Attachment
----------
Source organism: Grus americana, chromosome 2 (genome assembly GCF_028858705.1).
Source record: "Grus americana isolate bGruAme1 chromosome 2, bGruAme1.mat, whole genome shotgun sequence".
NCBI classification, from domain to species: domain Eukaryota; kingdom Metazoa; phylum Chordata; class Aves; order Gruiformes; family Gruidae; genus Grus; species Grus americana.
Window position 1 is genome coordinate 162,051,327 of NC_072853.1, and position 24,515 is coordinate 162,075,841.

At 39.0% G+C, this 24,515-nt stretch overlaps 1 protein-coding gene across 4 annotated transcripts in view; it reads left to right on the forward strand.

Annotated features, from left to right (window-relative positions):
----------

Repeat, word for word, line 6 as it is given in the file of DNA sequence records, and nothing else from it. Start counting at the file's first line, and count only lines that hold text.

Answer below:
Annotated features, from left to right (window-relative positions):